There are puddles in my driveway. Heading down the lane, it sounds like I'm walking on wet carpet, the gravel and sand soaked from last night's rain. I breathe in to my chest, my diaphragm, breathe out, breathe in. Wet leaves smell sweet like apples boiling on the stove. My breath leaves a wisp of frost, gone before I'm sure I even saw it. The yellows and reds are only bright up close. I leave a Bart Simpson mug in the tree beside the mug I forgot to pick up yesterday on my way home.
Before I left the house, I read this line, "Language is vital to the treaty signing process." I filled up my coffee mug, put my back pack on, turned the doorknob, began to step outside. What was that line again? I go back and read from page sixteen.
"There were two different and valid cultural concepts in the treaty negotiations. First Nations peoples maintain the languages used in the treaty-signing process contained the beneficiary concepts expressed from a First Nations interpretation and worldview. A part of the First Nations' intent and purpose is currently being lost with the loss of First Nations peoples' languages. First Nations languages express certain beliefs that are significant to these agreements, and English words and terms do not clearly articulate the same meanings." (Treaty Essential Learnings, p 16)
I'm snapping pictures of puddles, side views into the trees, leaves against the sky. Language, I think and walk. I teach English Language Arts. I remember reading an article while working on my Masters, "Teaching English in the Least Harmful Way." The title is shocking. How can the admirable profession of English teacher be suspect? I imagine all the times English has been the death of an indigenous language, the loss of an entire way of knowing. Stories of children being punished for speaking their first language should break an English teacher's heart. My mind drifts into the clouds; the air is fresh like tree ripened fruit. I take a picture of the giant teepee reflecting in the long puddle.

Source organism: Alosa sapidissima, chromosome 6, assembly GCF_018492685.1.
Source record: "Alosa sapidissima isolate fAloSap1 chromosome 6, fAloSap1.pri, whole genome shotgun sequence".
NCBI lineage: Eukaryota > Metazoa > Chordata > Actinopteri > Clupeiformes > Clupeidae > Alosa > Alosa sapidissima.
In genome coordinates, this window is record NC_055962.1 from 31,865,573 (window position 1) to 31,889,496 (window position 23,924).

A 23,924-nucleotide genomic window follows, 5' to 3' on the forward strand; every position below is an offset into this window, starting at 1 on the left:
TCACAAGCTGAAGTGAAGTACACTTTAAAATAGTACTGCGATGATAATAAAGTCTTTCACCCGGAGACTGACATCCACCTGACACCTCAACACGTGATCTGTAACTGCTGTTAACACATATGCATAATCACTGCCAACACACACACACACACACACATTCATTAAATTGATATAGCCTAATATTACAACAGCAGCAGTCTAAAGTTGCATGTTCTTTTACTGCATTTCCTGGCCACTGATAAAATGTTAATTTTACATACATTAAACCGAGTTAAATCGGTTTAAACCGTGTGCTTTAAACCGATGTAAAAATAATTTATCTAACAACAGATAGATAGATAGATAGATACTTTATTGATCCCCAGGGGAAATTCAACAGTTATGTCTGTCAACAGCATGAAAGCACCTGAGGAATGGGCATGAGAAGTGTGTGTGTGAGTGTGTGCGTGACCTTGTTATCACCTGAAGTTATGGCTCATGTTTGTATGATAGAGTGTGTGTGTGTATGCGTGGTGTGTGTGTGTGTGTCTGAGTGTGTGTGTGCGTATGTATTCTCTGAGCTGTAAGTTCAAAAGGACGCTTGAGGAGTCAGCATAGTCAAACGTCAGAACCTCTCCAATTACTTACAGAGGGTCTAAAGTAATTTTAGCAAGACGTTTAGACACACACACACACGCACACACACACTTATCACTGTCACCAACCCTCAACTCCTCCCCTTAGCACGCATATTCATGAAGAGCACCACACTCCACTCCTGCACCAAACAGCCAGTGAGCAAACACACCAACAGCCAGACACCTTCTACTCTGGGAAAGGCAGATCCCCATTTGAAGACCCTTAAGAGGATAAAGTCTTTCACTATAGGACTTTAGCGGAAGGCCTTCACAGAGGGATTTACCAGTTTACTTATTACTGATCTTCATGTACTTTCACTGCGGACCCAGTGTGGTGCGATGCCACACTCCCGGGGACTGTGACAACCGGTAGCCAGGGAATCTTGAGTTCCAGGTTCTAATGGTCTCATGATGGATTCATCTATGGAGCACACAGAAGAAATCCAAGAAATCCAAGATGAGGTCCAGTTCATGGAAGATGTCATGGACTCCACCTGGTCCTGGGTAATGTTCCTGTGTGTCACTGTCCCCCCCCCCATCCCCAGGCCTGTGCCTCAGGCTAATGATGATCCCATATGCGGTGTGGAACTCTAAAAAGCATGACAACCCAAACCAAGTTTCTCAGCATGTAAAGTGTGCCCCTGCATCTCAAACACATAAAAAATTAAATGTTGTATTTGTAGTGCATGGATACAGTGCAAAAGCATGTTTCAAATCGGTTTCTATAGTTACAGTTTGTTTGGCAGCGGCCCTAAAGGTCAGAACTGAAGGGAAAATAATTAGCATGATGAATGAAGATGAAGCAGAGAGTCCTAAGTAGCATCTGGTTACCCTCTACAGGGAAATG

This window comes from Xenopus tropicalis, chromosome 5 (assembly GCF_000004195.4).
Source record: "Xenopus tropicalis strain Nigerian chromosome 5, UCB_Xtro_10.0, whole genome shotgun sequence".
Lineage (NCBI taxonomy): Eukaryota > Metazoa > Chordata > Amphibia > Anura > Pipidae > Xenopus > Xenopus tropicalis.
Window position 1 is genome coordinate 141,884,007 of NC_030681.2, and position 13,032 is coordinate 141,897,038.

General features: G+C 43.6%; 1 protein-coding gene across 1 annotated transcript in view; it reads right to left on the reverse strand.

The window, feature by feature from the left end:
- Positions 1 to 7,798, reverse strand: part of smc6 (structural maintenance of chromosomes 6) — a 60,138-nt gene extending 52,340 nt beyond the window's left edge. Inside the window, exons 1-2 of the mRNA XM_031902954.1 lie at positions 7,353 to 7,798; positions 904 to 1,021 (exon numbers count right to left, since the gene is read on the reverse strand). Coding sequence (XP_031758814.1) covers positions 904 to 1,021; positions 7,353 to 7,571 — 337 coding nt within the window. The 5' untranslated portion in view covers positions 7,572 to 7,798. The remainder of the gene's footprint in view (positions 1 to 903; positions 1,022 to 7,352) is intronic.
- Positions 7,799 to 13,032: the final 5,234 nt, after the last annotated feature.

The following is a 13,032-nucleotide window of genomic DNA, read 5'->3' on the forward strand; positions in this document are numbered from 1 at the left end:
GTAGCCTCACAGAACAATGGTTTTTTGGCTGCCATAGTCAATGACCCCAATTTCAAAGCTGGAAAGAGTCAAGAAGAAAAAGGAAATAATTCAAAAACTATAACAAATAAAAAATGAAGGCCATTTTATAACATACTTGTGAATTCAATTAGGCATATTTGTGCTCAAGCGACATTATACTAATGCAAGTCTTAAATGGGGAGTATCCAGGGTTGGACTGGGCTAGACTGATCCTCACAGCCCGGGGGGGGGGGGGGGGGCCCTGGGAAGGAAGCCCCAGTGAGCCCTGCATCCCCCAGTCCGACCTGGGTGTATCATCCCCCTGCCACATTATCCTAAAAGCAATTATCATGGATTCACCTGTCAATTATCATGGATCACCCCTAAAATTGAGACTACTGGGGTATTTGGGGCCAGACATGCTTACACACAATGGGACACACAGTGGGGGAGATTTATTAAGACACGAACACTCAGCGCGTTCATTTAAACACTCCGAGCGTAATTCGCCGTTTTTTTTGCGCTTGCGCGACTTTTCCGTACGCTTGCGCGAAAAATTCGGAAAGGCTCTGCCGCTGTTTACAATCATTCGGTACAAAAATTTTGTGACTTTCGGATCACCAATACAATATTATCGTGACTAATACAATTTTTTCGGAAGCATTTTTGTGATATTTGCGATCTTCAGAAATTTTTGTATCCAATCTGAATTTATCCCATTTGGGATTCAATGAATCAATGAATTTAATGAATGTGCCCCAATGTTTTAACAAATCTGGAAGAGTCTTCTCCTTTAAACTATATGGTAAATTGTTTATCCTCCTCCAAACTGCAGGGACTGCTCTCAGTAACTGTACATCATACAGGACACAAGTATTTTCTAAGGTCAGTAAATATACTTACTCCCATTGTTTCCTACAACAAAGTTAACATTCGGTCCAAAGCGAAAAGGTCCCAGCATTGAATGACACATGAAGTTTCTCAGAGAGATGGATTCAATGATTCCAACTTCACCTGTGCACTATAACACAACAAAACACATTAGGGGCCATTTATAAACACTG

I'm late leaving the school after work, really late, like sun-setting-already late. The slanting light cuts the land into brilliant green and midnight green as I step out the back door onto newly clipped grass. I'm taking pictures like a child, random, out of focus, weird angles. I take one of my shadow, almost the length of the race track. I take one into the sun as I stand in the ditch before running up and over the highway. I put the camera on the train track and snap. The rail looks like a highway, almost red in the light.
I hope the colour holds as I get closer and closer to the treaty grounds. I want a picture of the Governance Centre teepee against the sun. I snap a couple at the hospital and then my camera clicks off. I must have hit the power by accident. I push the power button. It turns on, then shuts off. No. No. No. Not a dead battery. I turn and see the clouds orange and pink against that ball of a sun. I take my back pack off on the other side of the hospital, looking for the spare battery. It's dead, too.
I walk toward the bridge, pause and look at the sunset reflecting in the river, the opposite direction I usually take the picture. The billowy clouds are under lit orangy-pink and I realize there is no way I can describe the beauty and do it justice. I've lost my camera language, and that's that. I walk and then stop, turn, and stare at the sky. My words just won't translate. I turn, sad to let the beauty linger at my back.